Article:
I think that what has made the villagers understand the importance of education has been the adult literacy classes and other short courses conducted by BFT and the village committee. Also, BFT has provided children with school supplies, school uniforms, a school feeding program, and bicycles. All these things have greatly helped the children as well as their parents. BFT has improved the lives of all people in Chub Smach. Personally, I now have a permanent and regular income. I am also a BFT volunteer, helping implement health and feeding programs. BFT has changed my life.”
Savy Sokketh: the opportunity to get out of poverty
“My name is Svay Sokketh. I am 49 years old and have lived in Chub Smach since 2010. I live with my husband, Er Sonny. I have three children. Two daughters live with me. My son lives with his wife in another village not far from Chub Smach.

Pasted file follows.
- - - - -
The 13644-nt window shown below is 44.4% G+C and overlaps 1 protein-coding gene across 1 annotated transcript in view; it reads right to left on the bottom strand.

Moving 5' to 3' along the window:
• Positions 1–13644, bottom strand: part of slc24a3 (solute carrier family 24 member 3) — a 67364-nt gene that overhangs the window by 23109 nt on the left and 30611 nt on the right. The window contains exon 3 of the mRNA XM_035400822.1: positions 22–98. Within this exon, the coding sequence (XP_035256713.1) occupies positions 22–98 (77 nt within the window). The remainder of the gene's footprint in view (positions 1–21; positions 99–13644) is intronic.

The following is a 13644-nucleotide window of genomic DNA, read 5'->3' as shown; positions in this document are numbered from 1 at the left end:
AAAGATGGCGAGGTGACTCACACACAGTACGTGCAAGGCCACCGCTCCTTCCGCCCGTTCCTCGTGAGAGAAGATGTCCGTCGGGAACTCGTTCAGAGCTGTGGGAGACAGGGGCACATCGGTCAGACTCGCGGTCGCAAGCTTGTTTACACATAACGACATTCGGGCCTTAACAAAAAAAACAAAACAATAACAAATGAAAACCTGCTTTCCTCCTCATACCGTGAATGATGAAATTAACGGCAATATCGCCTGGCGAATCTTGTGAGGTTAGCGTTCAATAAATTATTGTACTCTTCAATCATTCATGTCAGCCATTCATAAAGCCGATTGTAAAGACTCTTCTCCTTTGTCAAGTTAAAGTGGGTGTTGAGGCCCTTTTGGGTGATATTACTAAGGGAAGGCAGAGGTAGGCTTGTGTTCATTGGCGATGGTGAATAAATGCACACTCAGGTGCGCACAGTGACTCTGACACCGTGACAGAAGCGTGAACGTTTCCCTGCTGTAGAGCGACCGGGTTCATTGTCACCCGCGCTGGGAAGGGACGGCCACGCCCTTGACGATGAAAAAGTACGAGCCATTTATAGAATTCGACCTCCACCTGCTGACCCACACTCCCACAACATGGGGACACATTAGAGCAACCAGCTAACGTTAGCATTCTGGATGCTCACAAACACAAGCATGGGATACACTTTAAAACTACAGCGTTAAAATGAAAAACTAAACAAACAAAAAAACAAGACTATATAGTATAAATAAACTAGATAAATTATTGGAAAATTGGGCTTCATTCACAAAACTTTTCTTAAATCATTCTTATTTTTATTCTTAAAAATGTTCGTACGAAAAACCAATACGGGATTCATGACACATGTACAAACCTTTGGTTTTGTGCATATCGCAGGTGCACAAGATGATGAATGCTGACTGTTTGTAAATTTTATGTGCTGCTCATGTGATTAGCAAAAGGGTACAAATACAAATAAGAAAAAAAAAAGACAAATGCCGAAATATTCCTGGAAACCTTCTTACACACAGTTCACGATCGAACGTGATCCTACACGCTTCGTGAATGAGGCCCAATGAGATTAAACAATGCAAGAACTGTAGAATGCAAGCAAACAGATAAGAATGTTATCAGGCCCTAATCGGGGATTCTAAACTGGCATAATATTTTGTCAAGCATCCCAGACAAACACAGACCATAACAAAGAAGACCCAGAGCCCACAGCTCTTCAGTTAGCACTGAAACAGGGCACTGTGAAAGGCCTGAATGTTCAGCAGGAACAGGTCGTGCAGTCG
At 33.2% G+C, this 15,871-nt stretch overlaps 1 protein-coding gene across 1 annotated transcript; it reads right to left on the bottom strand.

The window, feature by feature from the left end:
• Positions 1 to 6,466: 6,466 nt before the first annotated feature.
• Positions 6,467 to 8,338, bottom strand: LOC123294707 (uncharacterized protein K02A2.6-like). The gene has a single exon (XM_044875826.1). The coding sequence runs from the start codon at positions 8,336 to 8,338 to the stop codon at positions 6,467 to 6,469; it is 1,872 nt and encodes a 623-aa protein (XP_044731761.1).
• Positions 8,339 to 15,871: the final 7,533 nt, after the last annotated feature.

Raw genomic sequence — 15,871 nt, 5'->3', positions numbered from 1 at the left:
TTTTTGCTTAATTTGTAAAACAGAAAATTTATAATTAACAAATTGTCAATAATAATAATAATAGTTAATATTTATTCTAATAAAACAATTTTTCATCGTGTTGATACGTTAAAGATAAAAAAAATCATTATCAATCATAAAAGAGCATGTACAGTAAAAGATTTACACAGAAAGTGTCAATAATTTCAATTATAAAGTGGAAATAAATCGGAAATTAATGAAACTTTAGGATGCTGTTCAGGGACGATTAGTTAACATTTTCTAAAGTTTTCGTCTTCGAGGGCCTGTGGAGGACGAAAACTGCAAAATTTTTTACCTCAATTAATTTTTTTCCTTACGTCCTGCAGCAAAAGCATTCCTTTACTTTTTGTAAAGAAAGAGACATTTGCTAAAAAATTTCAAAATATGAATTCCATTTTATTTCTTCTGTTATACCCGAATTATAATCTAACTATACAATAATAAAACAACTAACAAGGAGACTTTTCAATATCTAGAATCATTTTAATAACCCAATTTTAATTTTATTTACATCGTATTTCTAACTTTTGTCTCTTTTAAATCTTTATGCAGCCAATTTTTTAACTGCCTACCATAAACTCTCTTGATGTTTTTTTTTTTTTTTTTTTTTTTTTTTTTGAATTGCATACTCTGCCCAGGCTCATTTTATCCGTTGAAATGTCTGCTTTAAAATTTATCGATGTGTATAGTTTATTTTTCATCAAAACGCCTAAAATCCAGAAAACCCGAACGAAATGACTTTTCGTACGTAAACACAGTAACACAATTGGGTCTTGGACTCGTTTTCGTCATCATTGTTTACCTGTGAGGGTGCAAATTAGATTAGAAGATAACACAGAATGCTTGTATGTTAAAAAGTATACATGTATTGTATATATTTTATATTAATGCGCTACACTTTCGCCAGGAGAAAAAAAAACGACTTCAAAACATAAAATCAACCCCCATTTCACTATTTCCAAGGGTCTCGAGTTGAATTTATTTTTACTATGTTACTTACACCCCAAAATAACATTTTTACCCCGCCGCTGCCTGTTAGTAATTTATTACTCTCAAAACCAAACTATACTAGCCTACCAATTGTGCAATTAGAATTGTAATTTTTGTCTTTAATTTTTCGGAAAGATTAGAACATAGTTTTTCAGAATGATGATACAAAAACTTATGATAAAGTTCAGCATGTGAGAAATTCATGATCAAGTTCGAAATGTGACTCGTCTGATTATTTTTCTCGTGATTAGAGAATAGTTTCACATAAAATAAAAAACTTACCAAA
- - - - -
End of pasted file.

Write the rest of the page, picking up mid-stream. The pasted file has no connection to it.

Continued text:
Since becoming involved with the Chub Smach project, my life has changed. My children’s health is a lot better, because they participated in the daily feeding program every morning. They are now very healthy. They have good hygiene. They are not often sick, because BFT and the village health volunteers provided health education to people in the village. Also, every two or three months, health center staff come to provide vaccinations, check on pregnant women, and teach us more about public health education. When I look back to the past before BFT, some children were not healthy. When BFT began work here, the health of the kids improved. For example, my neighbor’s children were underweight and malnourished. Once they joined the daily feeding program, they were removed from the warning list.